ADI IGNATIUS: Yeah, got it. So, here’s a question from Paula, I think in the US, who asks, why isn’t there more investment in solar energy, particularly in certain states where you would think it would be favorable, like Florida in the South? Why is it less than 5% of the source of energy?

LYNN GOOD: So, I think those percentages, Adi, I don’t know if they’re energy percentages or capacity. So sometimes you need to look behind the numbers and what it really represents. But there is a lot of investment going into solar energy, both in the Carolinas in which I operate, North and South Carolina and in Florida, at a pace that is taking advantage of the technology, taking advantage of the Inflation Reduction Act, but also layering it in a way that makes sense affordably for customers. Solar is going to play a very important role in the energy mix going forward. Battery technology coupled with solar will also play an important role as we go forward. And Duke is a believer in all of the above. So, in addition to solar and battery, we’ll look for opportunities for wind in states where that makes sense. We’ll introduce some natural gas as we retire coal to complement those renewables. And then as I said, we think nuclear remains an important resource that we ought to consider as well that not only decarbonize energy, runs all the time, but it’s also an important resource that can be controlled on demand in a way that makes reliability a little bit more achievable.

ADI IGNATIUS: On nuclear, I’d love your thought. Look, I grew up in the era of Three Mile Island and Chernobyl, and we were worried about nuclear. Is the public, by and large, say, in the US OK with nuclear now? Is that a credible option that– you seem to think it’s very important for getting the mix right in the future. Are people OK with nuclear these days?

LYNN GOOD: Adi, I don’t want to paint– that’s a monolithic statement too, is everyone OK with nuclear? I think what’s important is the commitment that the industry in the US has and really the industry around the world is safety because we understand that safety is job one at nuclear. And that will always be the case at Duke Energy. I think nuclear fuel at times can also be a question. Are we storing it safely? Yes, we are storing it safely. And I have seen the conversation around nuclear change over the last several years as people have really grappled with this issue of how do we really get to net zero? With existing technologies, how do we get beyond 70% reduction or 80% reduction? You begin looking for technologies like nuclear and hydrogen and carbon capture. And so, I believe the receptivity and the recognition of the role that nuclear can play is being more significantly recognized over the last several years as a really critical tool for clean energy. And then our job as the utility in the communities in which we operate is to continue to engage with our customers and our communities to underscore the commitment that we have to safety because I believe nuclear can be an important part of the solution. And we can operate it and will operate it safely.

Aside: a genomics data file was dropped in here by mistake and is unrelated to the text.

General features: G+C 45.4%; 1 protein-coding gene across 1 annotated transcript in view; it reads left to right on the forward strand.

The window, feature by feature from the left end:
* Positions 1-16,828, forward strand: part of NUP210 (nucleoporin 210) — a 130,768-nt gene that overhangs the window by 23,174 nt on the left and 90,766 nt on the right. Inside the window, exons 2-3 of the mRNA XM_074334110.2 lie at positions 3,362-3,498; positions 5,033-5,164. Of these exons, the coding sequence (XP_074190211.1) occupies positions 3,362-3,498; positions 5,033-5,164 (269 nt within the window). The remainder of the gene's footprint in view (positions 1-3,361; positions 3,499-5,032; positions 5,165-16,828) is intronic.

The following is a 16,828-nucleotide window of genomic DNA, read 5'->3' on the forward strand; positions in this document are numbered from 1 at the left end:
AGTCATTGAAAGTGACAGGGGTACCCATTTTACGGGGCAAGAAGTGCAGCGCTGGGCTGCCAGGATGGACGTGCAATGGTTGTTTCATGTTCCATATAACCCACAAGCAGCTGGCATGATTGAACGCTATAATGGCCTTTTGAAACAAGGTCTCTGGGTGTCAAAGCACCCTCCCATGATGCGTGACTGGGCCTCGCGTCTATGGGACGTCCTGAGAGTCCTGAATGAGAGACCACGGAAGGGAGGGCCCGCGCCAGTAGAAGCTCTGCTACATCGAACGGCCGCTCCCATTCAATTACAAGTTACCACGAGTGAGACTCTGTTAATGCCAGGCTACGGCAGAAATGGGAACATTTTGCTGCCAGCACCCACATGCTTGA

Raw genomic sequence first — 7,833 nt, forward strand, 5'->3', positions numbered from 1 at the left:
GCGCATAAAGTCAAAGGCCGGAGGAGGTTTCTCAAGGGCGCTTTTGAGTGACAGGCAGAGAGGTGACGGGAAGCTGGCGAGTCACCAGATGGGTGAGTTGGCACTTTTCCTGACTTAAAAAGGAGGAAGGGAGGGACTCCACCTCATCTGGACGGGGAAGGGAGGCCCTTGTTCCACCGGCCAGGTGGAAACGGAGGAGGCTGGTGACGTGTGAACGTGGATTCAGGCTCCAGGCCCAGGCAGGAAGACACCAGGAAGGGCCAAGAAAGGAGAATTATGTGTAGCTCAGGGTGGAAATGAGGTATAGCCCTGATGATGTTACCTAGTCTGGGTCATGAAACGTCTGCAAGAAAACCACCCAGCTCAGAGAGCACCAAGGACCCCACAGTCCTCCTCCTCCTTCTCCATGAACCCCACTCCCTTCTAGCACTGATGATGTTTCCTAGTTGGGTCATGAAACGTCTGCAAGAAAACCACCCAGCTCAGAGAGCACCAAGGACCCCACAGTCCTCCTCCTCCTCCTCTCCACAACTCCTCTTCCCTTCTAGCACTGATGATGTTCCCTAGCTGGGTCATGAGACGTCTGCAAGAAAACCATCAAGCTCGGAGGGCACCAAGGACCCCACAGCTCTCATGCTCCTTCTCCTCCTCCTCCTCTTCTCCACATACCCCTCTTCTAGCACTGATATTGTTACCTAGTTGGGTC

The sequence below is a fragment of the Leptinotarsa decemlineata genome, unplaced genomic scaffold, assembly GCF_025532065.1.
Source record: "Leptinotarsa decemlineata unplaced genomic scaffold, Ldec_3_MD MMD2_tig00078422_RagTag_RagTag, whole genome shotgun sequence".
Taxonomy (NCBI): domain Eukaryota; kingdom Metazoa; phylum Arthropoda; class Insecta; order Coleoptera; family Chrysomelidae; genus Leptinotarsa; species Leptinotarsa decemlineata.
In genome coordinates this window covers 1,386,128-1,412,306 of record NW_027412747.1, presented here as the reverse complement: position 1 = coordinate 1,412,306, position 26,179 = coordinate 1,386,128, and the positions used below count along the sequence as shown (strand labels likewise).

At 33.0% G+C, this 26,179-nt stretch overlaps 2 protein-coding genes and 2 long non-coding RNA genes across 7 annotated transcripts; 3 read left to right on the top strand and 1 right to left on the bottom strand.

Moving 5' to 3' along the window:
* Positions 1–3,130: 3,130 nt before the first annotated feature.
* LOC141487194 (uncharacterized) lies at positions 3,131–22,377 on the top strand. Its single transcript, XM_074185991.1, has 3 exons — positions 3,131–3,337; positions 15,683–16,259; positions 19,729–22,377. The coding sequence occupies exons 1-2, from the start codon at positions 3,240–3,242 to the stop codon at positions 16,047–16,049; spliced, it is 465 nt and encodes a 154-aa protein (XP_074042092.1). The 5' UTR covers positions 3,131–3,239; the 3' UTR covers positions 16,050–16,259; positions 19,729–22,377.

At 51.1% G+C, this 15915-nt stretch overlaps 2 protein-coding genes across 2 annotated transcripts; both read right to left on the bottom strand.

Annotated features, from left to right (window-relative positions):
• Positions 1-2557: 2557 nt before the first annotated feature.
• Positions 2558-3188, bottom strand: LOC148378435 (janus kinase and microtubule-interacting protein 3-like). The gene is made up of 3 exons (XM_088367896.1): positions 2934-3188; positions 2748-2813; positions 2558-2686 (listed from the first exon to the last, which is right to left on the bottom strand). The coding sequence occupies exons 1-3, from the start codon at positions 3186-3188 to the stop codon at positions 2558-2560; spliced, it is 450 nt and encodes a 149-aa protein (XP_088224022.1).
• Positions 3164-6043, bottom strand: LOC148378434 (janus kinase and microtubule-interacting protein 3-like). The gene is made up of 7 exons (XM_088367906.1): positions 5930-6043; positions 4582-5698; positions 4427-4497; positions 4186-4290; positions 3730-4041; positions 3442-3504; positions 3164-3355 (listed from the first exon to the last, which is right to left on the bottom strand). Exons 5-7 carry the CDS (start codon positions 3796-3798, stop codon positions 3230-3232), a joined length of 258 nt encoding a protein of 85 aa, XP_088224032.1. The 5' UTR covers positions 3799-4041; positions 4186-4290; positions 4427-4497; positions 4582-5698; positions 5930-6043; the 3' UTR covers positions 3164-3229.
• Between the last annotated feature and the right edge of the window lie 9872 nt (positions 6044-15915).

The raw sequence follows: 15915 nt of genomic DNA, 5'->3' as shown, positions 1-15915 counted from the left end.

ADI IGNATIUS: OK, so here’s another question from the audience about another technology. This is Max, who’s asking– who notes that Holly Krutka, the executive director of the UW School of Energy Resources recently said that carbon capture could be made just as viable as wind and solar energies if it’s invested in at the same level. Does that does that sound right to you?

LYNN GOOD: So, we believe carbon capture is one of those technologies that should be invested in. We believe that there’s some additional research and development necessary. We believe that we’ve also got to grapple with what infrastructure we need once we capture it to move it somewhere and store it somewhere. And so, Duke is active in carbon capture with, as I said, an IIJ, an infrastructure grant at one of our facilities in Indiana, where we’ll be doing a feed study around carbon capture. I know the oil companies are also very active in carbon capture. So, I think it’s an important part of the solution. It needs to be invested in in this decade so that we’re getting to the commercial scale and availability that we’re going to need in the next one. And also think about it as a solution where storage and transport will be a part of that because it’s no good just to capture it. We have to be able to transport it and store it.

ADI IGNATIUS: Yeah. Earlier in this event José Muñoz of Hyundai talked about how the electricity in infrastructure needs to come a long way. And I guess, is that part of your game plan? Do you think about collaboration with other industries to bring that up to speed, up to code?